Every year, you read about extraordinary profits by big corporations. More profits, more projects. More projects, more development. More development, more land needed... and so more trees cut, more pollution, more floodings and eventually disaster after disaster. Corporations rarely think about environment. They think about profit. They want more. They will do whatever necessary even to the extend of destroying nature for an extra dollar.

Do we need Capitalism in this fragile environment?

Tuesday, October 02, 2007

Koel in Kiasuland

Since when do the singing of birds annoy anyone?

Apparently there are still people in Kiasuland who think that when they stay at a place called Pasir Ris, that place is his – any bird that sing around that area should be a nuisance.

An asshole just has such stupidity. Did he know that the birds were living there long before him or his great grandfather? The birds have more right than that asshole. Just because the birds do not pay taxes while that asshole does, did not give him the right to have the singing terminated!

The singing bird is called Koel. A black bird with fiery red eyes. It has a part in our ecosystem. If there are crows, there will be Koels. They control the population of crows. They will kick out the crow’s eggs and replace with their own. The mother crow will nurse the Koel’s chicks like her own. Isn’t that a wonderful way of nature to control crows?

So, if you kill the Koels – the consequences – more crows!
So, if you want to get rid of the “lousy singing” Koels then you should keep your compound clean! No crows, no Koels. It’s that simple!

Probably because that asshole pays big taxes and talk loud, the council people could chop down the tree…as killing of birds will be inhumane. Well, I don’t know what will happen next. Let’s wait and see.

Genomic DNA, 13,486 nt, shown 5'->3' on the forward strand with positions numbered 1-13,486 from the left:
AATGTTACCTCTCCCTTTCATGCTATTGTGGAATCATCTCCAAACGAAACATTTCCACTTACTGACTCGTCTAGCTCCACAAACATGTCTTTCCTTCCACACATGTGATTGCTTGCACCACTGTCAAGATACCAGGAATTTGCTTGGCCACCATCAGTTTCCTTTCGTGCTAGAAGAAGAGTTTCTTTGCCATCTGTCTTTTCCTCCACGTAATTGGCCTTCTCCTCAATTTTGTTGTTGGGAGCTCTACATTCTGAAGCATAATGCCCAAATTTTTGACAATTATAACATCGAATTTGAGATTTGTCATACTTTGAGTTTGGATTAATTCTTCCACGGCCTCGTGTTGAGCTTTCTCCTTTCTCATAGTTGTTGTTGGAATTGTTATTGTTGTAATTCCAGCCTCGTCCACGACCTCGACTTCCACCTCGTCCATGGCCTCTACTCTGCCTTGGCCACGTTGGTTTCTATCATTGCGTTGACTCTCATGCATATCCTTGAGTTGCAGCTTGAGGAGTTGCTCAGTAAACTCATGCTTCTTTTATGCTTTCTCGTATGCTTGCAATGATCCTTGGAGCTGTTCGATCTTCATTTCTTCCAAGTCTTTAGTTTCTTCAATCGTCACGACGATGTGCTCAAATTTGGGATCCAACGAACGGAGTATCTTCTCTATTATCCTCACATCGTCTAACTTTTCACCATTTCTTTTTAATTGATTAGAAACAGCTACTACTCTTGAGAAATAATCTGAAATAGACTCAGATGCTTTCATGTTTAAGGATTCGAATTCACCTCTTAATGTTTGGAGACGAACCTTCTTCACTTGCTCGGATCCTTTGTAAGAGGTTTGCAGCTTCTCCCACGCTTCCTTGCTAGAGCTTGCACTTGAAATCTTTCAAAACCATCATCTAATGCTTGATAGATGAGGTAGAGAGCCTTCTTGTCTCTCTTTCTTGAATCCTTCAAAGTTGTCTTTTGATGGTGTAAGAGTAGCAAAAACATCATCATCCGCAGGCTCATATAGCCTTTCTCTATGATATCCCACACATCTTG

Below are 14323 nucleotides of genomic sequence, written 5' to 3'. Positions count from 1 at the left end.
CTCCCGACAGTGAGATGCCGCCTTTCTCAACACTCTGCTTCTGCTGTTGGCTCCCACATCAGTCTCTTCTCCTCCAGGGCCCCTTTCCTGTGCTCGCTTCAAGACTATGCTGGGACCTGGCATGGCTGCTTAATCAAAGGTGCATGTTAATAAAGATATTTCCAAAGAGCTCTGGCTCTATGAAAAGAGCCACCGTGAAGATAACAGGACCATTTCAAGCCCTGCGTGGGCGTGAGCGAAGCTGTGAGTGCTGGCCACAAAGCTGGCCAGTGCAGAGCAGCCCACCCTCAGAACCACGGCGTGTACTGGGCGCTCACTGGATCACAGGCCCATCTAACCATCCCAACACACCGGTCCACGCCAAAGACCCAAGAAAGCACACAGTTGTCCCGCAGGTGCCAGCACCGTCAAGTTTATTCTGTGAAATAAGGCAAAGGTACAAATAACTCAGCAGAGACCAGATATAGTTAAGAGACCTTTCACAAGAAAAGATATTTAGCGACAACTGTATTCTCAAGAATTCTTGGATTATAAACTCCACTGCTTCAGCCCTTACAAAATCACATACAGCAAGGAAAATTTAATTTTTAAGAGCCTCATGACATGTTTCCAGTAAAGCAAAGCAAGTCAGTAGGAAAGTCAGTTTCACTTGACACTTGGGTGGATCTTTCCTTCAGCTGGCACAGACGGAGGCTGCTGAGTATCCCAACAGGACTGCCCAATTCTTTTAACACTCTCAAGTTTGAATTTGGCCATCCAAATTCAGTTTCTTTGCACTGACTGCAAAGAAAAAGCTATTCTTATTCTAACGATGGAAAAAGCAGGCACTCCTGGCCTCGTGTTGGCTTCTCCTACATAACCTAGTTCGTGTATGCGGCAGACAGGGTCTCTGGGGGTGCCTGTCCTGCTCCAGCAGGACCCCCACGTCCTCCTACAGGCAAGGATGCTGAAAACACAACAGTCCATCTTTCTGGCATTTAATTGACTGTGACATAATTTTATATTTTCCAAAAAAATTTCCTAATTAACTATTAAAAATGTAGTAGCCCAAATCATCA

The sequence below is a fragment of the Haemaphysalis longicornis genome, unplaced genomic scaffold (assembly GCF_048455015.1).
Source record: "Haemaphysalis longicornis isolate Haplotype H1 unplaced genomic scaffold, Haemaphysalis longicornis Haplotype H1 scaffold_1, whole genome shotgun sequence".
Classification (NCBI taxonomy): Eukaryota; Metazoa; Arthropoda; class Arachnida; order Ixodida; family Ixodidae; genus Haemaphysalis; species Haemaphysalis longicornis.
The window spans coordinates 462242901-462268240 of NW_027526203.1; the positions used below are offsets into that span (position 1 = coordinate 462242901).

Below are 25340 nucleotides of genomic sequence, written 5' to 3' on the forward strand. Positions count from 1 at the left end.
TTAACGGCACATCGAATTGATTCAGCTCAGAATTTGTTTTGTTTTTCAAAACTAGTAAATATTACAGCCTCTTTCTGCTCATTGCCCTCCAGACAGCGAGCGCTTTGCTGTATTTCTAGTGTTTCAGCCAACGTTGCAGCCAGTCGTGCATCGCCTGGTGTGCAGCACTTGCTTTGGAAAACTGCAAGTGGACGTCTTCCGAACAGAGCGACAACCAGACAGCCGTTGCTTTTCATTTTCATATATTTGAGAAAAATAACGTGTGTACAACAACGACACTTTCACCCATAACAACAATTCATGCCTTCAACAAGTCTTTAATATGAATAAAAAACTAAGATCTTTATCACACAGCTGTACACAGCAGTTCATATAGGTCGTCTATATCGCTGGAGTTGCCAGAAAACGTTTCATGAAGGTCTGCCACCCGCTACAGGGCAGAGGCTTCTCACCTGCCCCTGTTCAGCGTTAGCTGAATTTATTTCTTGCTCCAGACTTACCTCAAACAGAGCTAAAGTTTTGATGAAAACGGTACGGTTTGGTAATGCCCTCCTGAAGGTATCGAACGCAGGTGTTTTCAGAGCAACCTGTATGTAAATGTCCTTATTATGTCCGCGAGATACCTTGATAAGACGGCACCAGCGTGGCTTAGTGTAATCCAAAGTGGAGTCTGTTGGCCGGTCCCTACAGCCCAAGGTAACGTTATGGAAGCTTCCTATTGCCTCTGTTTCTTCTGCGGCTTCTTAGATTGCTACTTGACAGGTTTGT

Oh, in Bolehland, I guess the Koel would be catapulted to death. That is Bolehland!

Read the story from the Electric New Paper:

"I AM a resident of Pasir Ris.

Since early August, there has been a bird singing loudly in a tree near my flat on Street 52 between 5.45am to 6.30am every day.

I called Pasir Ris Town council in mid-August explaining that the bird is disturbing my sleep.

They promised to investigate.

For the next six weeks, I made about five calls to the town council, including asking to talk to the general manager.

But all I got was the response that they would investigate and someone would call me back.

For that six weeks, I was forced to wake up at 6am - even on Saturdays and Sundays, days that I do not work.

Six weeks later, the town council came back to me with this: that the bird making the sound is a bird called 'koel'.

It also said that the bird is on the tree which happens to fall into the jurisdiction of either the Public Utilities Board or the National Environment Agency.So it will get the relevant agency to give me a call.

What I don't understand is why it took six weeks to come back to me on something that can be accomplished in two hours.

What is the use of telling me the type of bird?

Does the problem go away for me if the tree falls under the PUB or NEA jurisdiction?

I woke up at 6am over the weekend on Saturday and wrote this letter.Each month, I receive a conservation fee statement from my town council for monthly payments, and I have been paying it every month.

Each year, I fill my tax forms, and understand that some of the tax money I pay is channelled towards the public service including the town councils.

I was told that if I do not fulfil such payments, I will be jailed or fined heavily.